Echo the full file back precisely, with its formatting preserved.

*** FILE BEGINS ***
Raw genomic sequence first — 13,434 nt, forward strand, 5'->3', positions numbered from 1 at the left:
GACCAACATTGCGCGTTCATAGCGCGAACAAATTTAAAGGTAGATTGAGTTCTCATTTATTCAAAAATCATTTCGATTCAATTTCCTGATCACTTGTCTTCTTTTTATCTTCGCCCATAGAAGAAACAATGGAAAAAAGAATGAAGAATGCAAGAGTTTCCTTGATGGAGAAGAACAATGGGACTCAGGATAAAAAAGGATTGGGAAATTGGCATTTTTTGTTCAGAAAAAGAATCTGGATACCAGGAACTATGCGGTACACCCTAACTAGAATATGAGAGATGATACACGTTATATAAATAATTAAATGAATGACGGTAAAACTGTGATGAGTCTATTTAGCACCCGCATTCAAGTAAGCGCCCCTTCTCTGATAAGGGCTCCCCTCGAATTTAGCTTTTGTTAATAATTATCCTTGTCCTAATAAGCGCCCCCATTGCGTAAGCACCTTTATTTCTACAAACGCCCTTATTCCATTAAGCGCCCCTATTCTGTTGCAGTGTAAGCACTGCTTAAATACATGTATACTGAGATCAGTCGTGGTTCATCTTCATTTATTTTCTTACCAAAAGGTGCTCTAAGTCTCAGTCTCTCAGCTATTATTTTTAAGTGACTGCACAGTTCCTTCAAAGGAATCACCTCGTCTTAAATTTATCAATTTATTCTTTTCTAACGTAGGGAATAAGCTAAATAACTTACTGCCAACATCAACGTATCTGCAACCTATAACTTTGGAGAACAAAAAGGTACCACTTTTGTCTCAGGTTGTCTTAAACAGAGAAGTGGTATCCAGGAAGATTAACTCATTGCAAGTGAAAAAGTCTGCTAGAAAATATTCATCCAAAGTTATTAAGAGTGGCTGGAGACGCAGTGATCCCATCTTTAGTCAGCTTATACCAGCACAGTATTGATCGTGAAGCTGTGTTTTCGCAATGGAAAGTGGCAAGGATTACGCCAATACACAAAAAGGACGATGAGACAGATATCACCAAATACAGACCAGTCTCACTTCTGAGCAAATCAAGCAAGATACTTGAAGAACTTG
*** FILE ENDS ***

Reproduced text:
Raw genomic sequence first — 13,434 nt, forward strand, 5'->3', positions numbered from 1 at the left:
GACCAACATTGCGCGTTCATAGCGCGAACAAATTTAAAGGTAGATTGAGTTCTCATTTATTCAAAAATCATTTCGATTCAATTTCCTGATCACTTGTCTTCTTTTTATCTTCGCCCATAGAAGAAACAATGGAAAAAAGAATGAAGAATGCAAGAGTTTCCTTGATGGAGAAGAACAATGGGACTCAGGATAAAAAAGGATTGGGAAATTGGCATTTTTTGTTCAGAAAAAGAATCTGGATACCAGGAACTATGCGGTACACCCTAACTAGAATATGAGAGATGATACACGTTATATAAATAATTAAATGAATGACGGTAAAACTGTGATGAGTCTATTTAGCACCCGCATTCAAGTAAGCGCCCCTTCTCTGATAAGGGCTCCCCTCGAATTTAGCTTTTGTTAATAATTATCCTTGTCCTAATAAGCGCCCCCATTGCGTAAGCACCTTTATTTCTACAAACGCCCTTATTCCATTAAGCGCCCCTATTCTGTTGCAGTGTAAGCACTGCTTAAATACATGTATACTGAGATCAGTCGTGGTTCATCTTCATTTATTTTCTTACCAAAAGGTGCTCTAAGTCTCAGTCTCTCAGCTATTATTTTTAAGTGACTGCACAGTTCCTTCAAAGGAATCACCTCGTCTTAAATTTATCAATTTATTCTTTTCTAACGTAGGGAATAAGCTAAATAACTTACTGCCAACATCAACGTATCTGCAACCTATAACTTTGGAGAACAAAAAGGTACCACTTTTGTCTCAGGTTGTCTTAAACAGAGAAGTGGTATCCAGGAAGATTAACTCATTGCAAGTGAAAAAGTCTGCTAGAAAATATTCATCCAAAGTTATTAAGAGTGGCTGGAGACGCAGTGATCCCATCTTTAGTCAGCTTATACCAGCACAGTATTGATCGTGAAGCTGTGTTTTCGCAATGGAAAGTGGCAAGGATTACGCCAATACACAAAAAGGACGATGAGACAGATATCACCAAATACAGACCAGTCTCACTTCTGAGCAAATCAAGCAAGATACTTGAAGAACTTG